Mount Athos (Holly Mountain).
Legend has it that during the battle between the Gods and the Giants, Athos, a Thracian giant, threw a massive rock at Poseidon, but it slipped through his fingers and landed in the Aegean Sea forming the Athos peninsula. According to church tradition Mount Athos was given by the Lord to the Virgin Mary as her “garden and paradise, as well as a salvation, a haven for those who seek salvation”. In this oblong strip of land, for a thousand years now, the monks of Mount Athos have dedicated their lives to peace, prayer and monasticism. Classified as a World Heritage Site, it is a polity within the country known as the “Autonomous Monastic State of the Holy Mountain”. Today, there are 20 monasteries in Mount Athos. The first hermits reportedly came to Mount Athos in the 4th
century AD. The earliest historically confirmed (9th
century AD) anchorites (hermits) were Petros o Athoniatis and Efthimios o Neos. The first ascetes settled alone or in small groups and brought with them the ancient monastic tradition of the East – i.e. following strict fasting and prayer. The major change in the form of asceticism in Mount Athos occurred when Athanasios the Athonite, in 963, with the support of his friend emperor Nikiforos Fokas, founded the first coenobitic monastery, Megisti Lavra. In 971, the emperor Ioannis Tsimiskis signed the famous Typikon (Charter) - commonly known as Tragos because it was written on a goat skin - the set of rules and disciplines of Athonite monasticism that still govern the monasteries today. One of the strictest rules being the so-called avaton, proclaimed by emperor Constantine IX Monomachos in 1046, that enforces prohibition on entry for women.
BYZANTIUM. The coenobitic system of organized monasticism of Mount Athos quickly spread and gained spiritual followers across the Byzantine Empire. Monasteries became financially rigorous, not only because of the emperors’ favour and protection, but also due to their prominent geographical location in maritime terms. They gradually became large, fortified building complexes containing not only the monks’ cells but all facilities necessary for serving their autonomous operation. From early on, Mount Athos attracted monks from various nations, gaining ever since a timeless, inter-Orthodox character. The occupation by the Franks during the Fourth Crusade and the predatory attacks on the monasteries by the Catalan Company of the East (1307-1309) aggravated the relationship of Mount Athos with the West. In the 14th century, the history of the monasteries was marked by the catastrophic piracy attacks by Turkish emirs from Asia Minor. Continuous threats were the reason behind the fortress-like architecture formed over the centuries.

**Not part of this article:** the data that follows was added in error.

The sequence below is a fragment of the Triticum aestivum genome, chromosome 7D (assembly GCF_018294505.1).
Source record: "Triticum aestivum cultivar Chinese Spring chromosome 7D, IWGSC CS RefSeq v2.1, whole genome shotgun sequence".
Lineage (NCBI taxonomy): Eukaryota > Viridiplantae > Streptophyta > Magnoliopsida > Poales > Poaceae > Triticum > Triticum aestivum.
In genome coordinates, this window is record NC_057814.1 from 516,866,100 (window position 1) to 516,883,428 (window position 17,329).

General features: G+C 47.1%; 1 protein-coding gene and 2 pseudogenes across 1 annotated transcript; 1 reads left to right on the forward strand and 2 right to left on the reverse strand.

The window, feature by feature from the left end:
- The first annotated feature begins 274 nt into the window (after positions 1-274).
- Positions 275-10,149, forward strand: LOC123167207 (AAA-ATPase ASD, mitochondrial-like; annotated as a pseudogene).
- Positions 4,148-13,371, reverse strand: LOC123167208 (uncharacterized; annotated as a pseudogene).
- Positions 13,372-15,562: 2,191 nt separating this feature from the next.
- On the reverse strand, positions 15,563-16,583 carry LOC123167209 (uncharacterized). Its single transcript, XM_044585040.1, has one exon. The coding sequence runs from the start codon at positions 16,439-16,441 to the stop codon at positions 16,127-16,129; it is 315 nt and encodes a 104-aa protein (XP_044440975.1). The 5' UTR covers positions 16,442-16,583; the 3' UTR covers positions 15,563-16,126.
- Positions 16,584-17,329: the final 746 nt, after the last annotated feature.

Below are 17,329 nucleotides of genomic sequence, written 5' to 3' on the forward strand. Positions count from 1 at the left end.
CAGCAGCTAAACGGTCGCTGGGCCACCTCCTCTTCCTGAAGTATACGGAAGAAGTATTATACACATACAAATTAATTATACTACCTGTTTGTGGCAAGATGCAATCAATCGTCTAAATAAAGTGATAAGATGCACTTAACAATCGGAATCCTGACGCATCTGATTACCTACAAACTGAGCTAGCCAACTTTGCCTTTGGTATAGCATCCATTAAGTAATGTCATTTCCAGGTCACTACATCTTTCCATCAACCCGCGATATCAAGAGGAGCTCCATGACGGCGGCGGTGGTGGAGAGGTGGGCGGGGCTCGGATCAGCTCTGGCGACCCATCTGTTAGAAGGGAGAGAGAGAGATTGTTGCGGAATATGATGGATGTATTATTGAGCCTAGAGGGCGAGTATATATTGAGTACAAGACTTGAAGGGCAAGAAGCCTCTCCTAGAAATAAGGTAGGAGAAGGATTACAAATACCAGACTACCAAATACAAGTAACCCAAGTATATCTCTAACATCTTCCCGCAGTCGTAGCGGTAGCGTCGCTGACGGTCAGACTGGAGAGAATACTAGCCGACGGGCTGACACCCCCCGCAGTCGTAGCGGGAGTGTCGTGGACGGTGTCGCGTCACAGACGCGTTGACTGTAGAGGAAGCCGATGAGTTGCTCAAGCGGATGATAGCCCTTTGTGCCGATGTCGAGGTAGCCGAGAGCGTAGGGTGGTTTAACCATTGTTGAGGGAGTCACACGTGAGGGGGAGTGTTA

OTTOMAN EMPIRE. The monastic community tried to maintain good relations with the Ottoman conquerors by pledging allegiance to them thus ensuring independence and protection from the sultan. The era of Ottoman rule is also characterized by the expansion of the inter-Orthodox character of Mount Athos, through the increase of the number of non Greek-speaking monks. During the Ottoman occupation, more singular forms of monastic exercise, still existing in Mount Athos today, became popular, such as the Sketes, the Cells, the Seats and the Hermitages. In May 1821, Emmanuel Papas declared the Revolution (War of Independence). The Turkish army entered the peninsula and established garrisons in many of the monasteries, while depleting them from various relics causing inestimable damages. A new era began with the liberation of Macedonia, when the self-governing status of the Monastic State of Mount Athos under Greek sovereignty was recognized with the Treaty of Lausanne. Today, within the framework of the European Union, the status of Mount Athos and the jurisdiction of its institutions have been expressly defined and ratified.